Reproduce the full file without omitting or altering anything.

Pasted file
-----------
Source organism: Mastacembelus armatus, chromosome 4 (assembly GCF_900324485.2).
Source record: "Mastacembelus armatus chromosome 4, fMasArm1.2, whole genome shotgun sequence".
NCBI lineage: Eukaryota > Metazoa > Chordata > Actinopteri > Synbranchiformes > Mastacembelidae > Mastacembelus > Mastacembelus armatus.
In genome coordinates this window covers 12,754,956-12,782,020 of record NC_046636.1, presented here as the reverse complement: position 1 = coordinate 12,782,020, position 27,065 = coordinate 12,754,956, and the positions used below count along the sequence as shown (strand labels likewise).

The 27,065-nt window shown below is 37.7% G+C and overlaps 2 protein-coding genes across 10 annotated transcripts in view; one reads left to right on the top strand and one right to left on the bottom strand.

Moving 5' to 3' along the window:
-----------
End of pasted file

Source organism: Mastacembelus armatus, chromosome 4 (assembly GCF_900324485.2).
Source record: "Mastacembelus armatus chromosome 4, fMasArm1.2, whole genome shotgun sequence".
NCBI lineage: Eukaryota > Metazoa > Chordata > Actinopteri > Synbranchiformes > Mastacembelidae > Mastacembelus > Mastacembelus armatus.
In genome coordinates this window covers 12,754,956-12,782,020 of record NC_046636.1, presented here as the reverse complement: position 1 = coordinate 12,782,020, position 27,065 = coordinate 12,754,956, and the positions used below count along the sequence as shown (strand labels likewise).

The 27,065-nt window shown below is 37.7% G+C and overlaps 2 protein-coding genes across 10 annotated transcripts in view; one reads left to right on the top strand and one right to left on the bottom strand.

Moving 5' to 3' along the window: